Monday, May 31, 2010

On Memorial Day

These days I'm reading No Ordinary Time, an amazing book by the way, and as I've read about the days leading up to World War II,  President Franklin Roosevelt's faith in the American people has been striking -- faith in their ability to meet challenges, to overcome want and to strive despite overwhelming circumstances to make the world safer, fairer and more open.

But he knew that none of that came without a price. That however much isolation from Europe's tyrants we were afforded by ocean borders, as long as we stood for something that flew in the face of subjugation and cruelty, eventually we would have to join the fight.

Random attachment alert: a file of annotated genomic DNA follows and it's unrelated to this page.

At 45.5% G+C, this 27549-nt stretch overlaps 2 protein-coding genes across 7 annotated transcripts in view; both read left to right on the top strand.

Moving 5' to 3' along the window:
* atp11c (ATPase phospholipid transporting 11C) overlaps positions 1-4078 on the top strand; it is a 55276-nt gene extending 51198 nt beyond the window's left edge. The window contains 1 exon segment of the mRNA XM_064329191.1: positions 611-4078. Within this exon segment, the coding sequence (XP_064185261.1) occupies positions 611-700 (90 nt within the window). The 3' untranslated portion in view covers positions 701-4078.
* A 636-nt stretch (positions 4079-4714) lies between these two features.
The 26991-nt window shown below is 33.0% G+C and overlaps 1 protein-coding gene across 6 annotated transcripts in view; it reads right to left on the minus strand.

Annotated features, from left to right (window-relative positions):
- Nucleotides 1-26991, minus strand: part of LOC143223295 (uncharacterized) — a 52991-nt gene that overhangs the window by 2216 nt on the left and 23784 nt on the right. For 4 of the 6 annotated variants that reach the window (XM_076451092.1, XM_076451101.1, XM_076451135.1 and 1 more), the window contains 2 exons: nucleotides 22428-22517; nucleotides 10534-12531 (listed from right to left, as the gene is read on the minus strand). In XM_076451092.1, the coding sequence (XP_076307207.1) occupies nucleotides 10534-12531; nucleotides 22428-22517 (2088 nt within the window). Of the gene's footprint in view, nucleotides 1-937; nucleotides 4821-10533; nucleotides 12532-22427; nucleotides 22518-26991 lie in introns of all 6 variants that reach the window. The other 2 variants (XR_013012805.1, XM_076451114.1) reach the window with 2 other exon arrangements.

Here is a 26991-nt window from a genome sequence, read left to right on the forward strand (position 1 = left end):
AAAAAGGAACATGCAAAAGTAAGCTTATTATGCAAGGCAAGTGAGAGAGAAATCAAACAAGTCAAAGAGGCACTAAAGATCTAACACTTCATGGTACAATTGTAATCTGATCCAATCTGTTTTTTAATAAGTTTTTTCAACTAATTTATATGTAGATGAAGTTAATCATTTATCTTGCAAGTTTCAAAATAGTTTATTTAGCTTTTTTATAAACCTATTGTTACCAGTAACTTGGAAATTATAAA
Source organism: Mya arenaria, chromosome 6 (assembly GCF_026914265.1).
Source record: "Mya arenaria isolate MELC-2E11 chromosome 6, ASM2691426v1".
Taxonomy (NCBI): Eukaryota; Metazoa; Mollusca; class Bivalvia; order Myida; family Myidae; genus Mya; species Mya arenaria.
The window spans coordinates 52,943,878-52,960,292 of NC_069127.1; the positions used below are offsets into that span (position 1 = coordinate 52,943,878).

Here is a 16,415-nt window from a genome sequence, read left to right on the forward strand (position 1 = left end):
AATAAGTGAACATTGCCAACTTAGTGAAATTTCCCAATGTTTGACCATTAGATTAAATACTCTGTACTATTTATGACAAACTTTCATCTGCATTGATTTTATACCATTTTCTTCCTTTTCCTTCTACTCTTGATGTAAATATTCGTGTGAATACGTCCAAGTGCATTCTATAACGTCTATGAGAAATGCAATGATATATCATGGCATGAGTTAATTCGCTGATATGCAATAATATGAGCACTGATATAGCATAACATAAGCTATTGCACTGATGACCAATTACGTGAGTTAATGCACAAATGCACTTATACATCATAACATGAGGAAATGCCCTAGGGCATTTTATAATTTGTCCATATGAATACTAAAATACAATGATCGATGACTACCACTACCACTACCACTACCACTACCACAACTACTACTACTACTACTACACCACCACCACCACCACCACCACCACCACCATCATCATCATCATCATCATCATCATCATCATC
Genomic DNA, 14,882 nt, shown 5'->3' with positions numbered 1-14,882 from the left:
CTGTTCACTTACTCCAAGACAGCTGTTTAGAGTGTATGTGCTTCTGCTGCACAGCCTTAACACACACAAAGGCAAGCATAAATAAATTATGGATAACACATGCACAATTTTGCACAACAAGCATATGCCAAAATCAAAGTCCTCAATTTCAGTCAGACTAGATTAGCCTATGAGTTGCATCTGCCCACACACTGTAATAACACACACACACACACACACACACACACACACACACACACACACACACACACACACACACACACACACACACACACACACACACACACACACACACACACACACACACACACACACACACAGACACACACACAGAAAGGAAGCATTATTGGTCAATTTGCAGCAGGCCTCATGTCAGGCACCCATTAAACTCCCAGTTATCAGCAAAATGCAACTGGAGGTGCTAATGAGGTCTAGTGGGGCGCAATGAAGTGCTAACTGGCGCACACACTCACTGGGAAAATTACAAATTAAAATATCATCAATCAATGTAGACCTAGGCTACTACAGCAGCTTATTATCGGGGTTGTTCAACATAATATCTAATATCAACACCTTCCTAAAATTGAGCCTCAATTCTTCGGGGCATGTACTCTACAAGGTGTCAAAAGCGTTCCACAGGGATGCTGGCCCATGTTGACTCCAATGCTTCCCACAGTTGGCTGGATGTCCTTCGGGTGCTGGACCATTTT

FDR had no illusions about war's horrors, price and reality. And to whom it would fall to bear their brunt. With the Great War still sharp in Americans' memories and Nazis sweeping through Europe, he committed the country's military materiel (such as it was at the time, given protectionist world views), factory production, and eventually its young men (my father among them) to the second world war in a generation.
I have seen war... . I have seen war on land and sea. I have seen blood running from the wounded... .  I have seen the dead in the mud. I have seen cities destroyed... . I have seen children starving. I have seen the agony of mothers and wives. I hate war.

1 comment:

Russell said...

Sounds great. Can I borrow it when you're done?